The Supreme Court rules in Federal Election Commission v. Massachusetts Citizens for Life that an anti-abortion organization can print flyers promoting “pro-life” candidates in the weeks before an election, and that the portion of the Federal Election Campaign Act (FECA—see February 7, 1972, 1974, and May 11, 1976) that bars distribution of such materials to the general public restricts free speech. In September 1978, the Massachusetts Citizens For Life (MCFL) spent almost $10,000 printing flyers captioned “Everything You Need to Vote Pro-Life,” which included information about specific federal and state candidates’ positions on abortion rights, along with exhortations to “vote pro-life” and “No pro-life candidate can win in November without your vote in September.” The Federal Election Commission (FEC) ruled that MCFL’s expenditures violated FECA’s ban on corporate spending in connection with federal elections. A Massachusetts district court ruled against the FEC, finding that the flyer distribution “was uninvited by any candidate and uncoordinated with any campaign” and the flyers fell under the “newspaper exemption” of the law. Moreover, the court found, FECA’s restrictions infringed on MCFL’s freedom of speech (see January 30, 1976 and April 26, 1978). An appeals court reversed much of the district court’s decision, but agreed that the named provision of FECA violated MCFL’s free speech rights. The FEC appealed to the Supreme Court. By a 5-4 vote, the Court affirms that FECA’s prohibition on corporate expenditures is unconstitutional as applied to independent expenditures made by a narrowly defined type of nonprofit corporation such as MCFL. The Court writes that few organizations will be impacted by its decision. The majority opinion is written by Justice William Brennan, a Court liberal, and joined by liberal Thurgood Marshall and conservatives Lewis Powell, Antonin Scalia, and (in part) by Sandra Day O’Connor. Court conservatives William Rehnquist and Byron White, joined by liberals Harry Blackmun and John Paul Stevens, dissent with the majority, saying that the majority ruling gives “a vague and barely adumbrated exception [to the law] certain to result in confusion and costly litigation.” [Federal Election Commission, 2011; Moneyocracy, 2/2012]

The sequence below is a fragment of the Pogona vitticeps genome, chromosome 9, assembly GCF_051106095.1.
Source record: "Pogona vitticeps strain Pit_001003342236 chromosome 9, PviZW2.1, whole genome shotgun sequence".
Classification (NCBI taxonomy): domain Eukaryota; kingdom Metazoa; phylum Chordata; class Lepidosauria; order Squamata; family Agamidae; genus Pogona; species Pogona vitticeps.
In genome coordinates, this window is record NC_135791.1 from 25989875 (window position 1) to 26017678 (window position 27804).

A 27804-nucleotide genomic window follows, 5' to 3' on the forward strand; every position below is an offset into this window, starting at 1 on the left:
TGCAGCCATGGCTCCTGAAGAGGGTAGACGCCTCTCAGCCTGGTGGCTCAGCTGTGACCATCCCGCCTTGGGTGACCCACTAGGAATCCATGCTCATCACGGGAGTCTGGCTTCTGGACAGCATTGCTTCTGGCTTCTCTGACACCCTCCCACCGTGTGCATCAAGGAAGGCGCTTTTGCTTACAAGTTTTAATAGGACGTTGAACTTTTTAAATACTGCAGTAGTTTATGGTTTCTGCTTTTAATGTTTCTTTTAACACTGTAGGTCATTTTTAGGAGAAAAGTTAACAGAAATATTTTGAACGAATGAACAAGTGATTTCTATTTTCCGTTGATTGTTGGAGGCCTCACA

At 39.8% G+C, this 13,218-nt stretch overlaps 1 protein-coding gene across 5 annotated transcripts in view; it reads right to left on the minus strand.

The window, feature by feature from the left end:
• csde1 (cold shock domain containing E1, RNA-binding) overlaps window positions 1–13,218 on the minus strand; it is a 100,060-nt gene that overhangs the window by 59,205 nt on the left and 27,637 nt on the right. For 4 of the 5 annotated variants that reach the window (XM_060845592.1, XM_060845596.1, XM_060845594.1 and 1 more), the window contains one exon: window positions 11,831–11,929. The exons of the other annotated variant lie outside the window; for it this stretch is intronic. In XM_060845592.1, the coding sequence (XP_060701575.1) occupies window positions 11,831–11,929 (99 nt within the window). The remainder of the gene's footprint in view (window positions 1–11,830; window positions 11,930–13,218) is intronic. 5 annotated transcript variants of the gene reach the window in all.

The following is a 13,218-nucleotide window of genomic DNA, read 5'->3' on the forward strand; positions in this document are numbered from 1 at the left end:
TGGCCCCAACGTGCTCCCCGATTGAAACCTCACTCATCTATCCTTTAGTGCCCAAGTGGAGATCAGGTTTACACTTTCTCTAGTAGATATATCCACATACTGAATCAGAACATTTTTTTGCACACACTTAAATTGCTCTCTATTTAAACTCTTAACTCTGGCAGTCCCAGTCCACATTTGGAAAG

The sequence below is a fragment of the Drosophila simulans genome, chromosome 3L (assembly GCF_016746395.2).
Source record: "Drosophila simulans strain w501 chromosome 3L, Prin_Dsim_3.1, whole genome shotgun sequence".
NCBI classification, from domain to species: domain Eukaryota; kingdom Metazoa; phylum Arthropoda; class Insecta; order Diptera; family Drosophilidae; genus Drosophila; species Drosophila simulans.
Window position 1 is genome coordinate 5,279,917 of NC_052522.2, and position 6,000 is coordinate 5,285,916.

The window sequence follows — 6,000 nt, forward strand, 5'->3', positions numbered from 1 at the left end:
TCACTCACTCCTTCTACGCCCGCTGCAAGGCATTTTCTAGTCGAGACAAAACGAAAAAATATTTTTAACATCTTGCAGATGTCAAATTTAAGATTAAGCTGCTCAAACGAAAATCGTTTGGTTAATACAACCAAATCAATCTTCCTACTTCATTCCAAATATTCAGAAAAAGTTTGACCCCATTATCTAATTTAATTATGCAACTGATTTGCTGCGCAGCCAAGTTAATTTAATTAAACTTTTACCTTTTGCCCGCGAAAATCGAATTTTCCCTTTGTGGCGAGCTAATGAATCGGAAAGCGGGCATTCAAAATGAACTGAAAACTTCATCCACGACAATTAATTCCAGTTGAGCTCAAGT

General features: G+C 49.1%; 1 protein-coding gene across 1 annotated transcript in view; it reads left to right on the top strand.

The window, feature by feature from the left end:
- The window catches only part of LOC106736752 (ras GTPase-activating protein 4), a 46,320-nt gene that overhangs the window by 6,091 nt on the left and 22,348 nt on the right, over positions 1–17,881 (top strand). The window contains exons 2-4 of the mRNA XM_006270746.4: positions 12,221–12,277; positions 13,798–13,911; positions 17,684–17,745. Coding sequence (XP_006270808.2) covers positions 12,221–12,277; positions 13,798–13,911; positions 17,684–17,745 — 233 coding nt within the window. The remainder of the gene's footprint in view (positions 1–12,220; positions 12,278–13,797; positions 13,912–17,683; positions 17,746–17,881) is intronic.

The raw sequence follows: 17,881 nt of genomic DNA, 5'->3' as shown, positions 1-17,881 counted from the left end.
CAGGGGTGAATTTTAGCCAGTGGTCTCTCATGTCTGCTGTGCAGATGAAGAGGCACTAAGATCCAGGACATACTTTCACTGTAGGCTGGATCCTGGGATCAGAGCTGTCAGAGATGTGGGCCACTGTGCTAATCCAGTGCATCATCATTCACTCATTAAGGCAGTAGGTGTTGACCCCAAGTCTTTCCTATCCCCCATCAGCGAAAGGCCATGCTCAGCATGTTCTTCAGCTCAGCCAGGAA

Entity Tags: Federal Election Commission, William Rehnquist, Antonin Scalia, Federal Election Campaign Act of 1972, US Supreme Court, William Brennan, Sandra Day O’Connor, Harry Blackmun, John Paul Stevens, Thurgood Marshall, Massachusetts Citizens for Life, Byron White, Lewis Powell

Timeline Tags: Civil Liberties